You cling to a story that says you can’t accomplish something. A story that says you can’t write a book, or go back to school, or can’t start a podcast, or can’t paint, or can’t start a new hobby when you’re so darn old.
You cling to a story that says you’re selfish if you go to an exercise class after work, take a weekend trip, need time by yourself, go out for lunch, have regular date nights with your husband, because some time ago, at some place, someone said that moms are supposed to sacrifice themselves for their children.
You cling to a story that says you’re supposed to weigh __ number of pounds before you can wear what you’d like, stand up for yourself, buy nice things, go to the beach, make a dream come true.
You cling to a story that says you don’t have any time for what you really want to do.
You cling to a story that says you’re unlovable, because you make stupid mistakes, because you have many regrets, because sometimes you don’t keep your promises.
You cling to a story that says you can’t feel what you’re actually feeling. You shouldn’t feel angry because that’s not nice. You shouldn’t feel sad because that’s being ungrateful. You shouldn’t feel anxious because that’s being weak. You shouldn’t feel happy because something awful will happen.
You cling to a story that says it’s best to keep going and doing and going and doing.
You cling to a story that says you don’t matter very much.
You cling to a story that says you need to criticize yourself in order to get anything done. You need to be a drill sergeant who believes in rigid rules, and punishing consequences.
You cling to a story that says you’re the only one who’s struggling, the only one with this level of anxiety, with this level of fatigue, with this level of heartache.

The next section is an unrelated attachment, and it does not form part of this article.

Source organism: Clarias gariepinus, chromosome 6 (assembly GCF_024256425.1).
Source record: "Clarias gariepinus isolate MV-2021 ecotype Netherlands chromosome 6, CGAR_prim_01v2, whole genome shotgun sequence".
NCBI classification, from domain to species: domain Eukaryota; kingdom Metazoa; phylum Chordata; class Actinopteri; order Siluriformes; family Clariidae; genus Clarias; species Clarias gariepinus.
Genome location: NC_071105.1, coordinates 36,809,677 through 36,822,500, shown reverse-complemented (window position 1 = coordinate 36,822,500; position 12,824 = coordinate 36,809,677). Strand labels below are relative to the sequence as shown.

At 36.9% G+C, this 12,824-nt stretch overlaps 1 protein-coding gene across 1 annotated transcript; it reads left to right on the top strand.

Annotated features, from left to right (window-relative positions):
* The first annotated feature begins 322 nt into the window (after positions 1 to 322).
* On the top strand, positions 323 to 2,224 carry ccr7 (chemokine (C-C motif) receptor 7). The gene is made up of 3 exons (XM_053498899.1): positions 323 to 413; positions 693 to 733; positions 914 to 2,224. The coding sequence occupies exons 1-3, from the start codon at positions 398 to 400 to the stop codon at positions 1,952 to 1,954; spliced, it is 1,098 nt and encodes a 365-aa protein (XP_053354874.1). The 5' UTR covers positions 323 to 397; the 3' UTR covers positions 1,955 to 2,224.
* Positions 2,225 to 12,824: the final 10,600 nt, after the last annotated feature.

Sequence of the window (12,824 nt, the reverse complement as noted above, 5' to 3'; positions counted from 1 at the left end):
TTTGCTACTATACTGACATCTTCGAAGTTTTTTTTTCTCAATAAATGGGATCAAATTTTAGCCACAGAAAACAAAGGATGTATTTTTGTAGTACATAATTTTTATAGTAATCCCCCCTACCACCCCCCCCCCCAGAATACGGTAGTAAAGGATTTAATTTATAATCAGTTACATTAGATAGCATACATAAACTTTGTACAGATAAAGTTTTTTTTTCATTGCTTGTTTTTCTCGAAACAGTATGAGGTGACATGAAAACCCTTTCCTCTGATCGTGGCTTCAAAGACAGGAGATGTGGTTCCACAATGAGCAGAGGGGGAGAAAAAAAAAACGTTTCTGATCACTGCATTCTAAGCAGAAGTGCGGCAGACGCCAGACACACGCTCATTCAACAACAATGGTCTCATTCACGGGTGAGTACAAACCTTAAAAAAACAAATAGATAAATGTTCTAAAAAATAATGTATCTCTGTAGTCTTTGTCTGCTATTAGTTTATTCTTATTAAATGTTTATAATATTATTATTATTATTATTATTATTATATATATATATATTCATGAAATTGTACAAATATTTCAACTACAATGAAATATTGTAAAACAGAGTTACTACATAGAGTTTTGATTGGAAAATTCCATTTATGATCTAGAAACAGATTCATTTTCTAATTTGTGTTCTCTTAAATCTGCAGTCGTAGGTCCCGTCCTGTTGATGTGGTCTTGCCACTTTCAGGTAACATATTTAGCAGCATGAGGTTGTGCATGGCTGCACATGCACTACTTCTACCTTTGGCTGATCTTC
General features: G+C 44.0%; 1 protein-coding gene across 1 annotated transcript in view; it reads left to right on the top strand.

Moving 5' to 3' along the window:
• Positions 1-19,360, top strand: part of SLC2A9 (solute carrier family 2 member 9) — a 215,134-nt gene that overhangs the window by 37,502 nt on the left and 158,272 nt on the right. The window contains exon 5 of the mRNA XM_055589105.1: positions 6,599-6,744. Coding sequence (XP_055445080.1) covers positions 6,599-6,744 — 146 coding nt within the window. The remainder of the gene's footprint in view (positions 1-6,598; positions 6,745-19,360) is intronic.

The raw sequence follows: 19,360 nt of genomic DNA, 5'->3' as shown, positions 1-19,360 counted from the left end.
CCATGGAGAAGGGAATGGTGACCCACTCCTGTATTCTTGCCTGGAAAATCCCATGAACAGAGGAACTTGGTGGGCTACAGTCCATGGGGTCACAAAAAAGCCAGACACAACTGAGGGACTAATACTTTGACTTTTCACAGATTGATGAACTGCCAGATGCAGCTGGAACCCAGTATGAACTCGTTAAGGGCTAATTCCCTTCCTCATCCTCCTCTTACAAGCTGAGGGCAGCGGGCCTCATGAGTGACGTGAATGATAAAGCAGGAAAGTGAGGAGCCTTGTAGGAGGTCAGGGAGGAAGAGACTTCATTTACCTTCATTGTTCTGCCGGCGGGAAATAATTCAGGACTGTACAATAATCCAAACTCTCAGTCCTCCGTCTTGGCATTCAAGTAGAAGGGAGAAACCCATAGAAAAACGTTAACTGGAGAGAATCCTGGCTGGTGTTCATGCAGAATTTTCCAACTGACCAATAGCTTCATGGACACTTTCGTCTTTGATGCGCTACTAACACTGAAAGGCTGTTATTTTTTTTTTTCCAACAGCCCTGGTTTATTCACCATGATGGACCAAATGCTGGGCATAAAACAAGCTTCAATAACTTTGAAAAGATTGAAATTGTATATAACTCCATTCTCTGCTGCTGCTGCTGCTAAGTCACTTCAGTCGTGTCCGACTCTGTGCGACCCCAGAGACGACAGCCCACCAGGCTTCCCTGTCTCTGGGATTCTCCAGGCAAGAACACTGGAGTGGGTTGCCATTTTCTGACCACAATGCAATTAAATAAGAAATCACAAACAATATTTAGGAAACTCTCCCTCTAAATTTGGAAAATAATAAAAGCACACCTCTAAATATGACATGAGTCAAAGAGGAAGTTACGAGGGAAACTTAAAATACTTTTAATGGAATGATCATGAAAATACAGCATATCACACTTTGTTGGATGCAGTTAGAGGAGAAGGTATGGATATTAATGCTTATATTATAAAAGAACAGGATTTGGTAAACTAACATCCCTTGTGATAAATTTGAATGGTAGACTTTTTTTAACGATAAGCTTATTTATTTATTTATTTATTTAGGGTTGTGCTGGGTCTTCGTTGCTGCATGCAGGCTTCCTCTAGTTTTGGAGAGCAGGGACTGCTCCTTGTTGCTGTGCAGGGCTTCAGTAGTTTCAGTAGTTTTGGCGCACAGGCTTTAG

You cling to a story that says you’re hopeless and helpless, maybe in not so many words. But any time you think about doing something that’ll make you feel fulfilled, you instantly shut down the idea.
Write down a story, or a few stories, that you’re currently clinging to.
Then take a deep breath, close your eyes, and consider for a moment if it’s a story that supports you. Is it a story that’s contributing to your well-being? Is it a story you’d want your son or daughter to tell themselves? Is it a story that energizes and inspires you, or a story that shrinks and weighs you down?
Because if it’s the latter, why not change it?
You don’t need to do anything big and bold to revise a story. You can simply start by saying, I don’t believe this anymore. Because I don’t have to.
Sure, yes, revising these kinds of stories, these stubborn kinds of stories, these stories that feel as though they’ve been coursing through our veins since the very beginning, is not easy. Sure, yes, it can take time. Sure, yes, it can feel complicated and hard.
But a revision starts with making the decision to stop believing—and to then start acting as though the new story is true. As though it’s 100 percent accurate. And you get to make that choice.
Don’t take that power away from yourself.